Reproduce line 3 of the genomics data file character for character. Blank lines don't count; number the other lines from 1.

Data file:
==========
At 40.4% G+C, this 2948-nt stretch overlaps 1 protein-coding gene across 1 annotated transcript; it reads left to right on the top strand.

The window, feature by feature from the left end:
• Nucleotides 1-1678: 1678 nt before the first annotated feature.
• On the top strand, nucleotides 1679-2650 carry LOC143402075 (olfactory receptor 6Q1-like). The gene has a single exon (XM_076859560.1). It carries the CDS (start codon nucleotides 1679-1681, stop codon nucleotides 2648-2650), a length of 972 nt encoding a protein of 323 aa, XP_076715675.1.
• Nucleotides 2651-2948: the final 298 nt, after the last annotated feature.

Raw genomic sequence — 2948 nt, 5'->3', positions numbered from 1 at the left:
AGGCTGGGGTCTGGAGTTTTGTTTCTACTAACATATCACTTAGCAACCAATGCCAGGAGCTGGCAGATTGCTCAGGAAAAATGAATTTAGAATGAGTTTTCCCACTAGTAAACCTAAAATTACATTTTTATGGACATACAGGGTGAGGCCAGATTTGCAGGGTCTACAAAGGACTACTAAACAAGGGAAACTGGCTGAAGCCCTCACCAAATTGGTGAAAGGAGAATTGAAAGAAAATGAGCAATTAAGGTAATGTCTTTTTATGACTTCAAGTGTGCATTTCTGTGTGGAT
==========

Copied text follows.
• Nucleotides 1-1678: 1678 nt before the first annotated feature.